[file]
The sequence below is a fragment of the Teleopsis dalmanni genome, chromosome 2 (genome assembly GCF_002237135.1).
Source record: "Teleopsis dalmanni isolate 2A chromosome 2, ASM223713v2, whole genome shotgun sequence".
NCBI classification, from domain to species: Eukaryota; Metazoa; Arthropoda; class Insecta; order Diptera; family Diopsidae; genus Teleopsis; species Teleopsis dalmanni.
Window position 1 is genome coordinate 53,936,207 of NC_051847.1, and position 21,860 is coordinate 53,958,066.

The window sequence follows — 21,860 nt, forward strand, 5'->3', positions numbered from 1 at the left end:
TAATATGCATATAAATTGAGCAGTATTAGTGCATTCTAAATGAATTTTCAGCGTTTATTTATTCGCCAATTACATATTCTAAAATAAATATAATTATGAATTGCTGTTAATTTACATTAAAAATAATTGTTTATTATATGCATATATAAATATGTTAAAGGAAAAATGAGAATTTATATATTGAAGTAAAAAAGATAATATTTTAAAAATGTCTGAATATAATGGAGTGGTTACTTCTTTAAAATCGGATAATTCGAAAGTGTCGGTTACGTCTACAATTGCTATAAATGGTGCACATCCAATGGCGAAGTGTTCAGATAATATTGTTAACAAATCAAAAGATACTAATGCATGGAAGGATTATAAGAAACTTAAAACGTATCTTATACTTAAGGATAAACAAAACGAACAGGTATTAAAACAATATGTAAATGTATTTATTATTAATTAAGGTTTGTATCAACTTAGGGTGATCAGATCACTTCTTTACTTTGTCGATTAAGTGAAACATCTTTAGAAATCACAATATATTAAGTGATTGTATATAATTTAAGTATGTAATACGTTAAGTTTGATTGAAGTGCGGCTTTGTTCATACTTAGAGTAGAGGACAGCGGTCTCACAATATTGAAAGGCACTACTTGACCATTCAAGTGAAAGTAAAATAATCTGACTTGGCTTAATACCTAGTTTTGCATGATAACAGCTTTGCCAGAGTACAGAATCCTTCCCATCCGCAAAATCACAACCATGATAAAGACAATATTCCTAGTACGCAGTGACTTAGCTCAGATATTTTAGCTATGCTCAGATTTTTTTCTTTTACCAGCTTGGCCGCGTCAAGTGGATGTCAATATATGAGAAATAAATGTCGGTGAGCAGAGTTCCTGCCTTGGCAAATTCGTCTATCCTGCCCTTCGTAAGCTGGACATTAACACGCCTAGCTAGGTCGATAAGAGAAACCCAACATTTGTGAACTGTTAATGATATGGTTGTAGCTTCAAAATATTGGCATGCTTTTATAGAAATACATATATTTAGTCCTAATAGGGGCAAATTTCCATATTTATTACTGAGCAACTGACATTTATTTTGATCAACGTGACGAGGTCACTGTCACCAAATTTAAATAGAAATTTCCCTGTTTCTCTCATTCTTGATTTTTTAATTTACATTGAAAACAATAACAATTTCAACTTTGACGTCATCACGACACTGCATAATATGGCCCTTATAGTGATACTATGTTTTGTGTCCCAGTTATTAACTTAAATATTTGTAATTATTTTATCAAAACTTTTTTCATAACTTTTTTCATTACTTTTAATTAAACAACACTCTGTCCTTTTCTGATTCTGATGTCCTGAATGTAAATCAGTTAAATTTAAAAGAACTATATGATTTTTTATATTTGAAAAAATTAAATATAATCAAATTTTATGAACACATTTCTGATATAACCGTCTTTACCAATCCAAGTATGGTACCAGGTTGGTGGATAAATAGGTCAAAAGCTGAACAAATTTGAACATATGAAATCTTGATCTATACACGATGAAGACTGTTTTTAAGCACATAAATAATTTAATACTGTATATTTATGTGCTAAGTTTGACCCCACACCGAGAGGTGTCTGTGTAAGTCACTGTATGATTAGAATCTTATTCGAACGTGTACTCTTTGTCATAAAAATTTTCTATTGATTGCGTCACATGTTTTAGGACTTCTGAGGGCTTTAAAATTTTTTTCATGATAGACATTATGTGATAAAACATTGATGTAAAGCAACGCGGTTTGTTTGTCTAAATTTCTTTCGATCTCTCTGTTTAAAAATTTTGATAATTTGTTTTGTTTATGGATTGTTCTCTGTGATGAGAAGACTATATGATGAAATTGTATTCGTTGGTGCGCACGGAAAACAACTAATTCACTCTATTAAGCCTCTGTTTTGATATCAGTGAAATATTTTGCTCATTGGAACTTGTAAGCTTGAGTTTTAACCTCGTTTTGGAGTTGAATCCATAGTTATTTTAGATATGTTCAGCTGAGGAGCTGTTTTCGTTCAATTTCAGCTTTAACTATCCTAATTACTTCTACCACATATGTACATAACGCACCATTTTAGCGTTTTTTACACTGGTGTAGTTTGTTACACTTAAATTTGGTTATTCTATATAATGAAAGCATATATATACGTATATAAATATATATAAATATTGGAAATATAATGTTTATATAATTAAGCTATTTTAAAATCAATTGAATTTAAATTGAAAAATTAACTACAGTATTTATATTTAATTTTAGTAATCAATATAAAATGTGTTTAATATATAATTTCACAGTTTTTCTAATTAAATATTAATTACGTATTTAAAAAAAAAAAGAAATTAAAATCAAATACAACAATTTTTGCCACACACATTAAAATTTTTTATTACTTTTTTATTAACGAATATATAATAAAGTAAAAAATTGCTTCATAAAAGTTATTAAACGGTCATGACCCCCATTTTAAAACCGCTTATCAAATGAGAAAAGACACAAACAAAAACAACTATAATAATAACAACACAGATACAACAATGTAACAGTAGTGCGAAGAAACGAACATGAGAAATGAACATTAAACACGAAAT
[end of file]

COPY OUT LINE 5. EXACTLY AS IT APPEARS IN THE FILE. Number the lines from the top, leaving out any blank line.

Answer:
The window sequence follows — 21,860 nt, forward strand, 5'->3', positions numbered from 1 at the left end: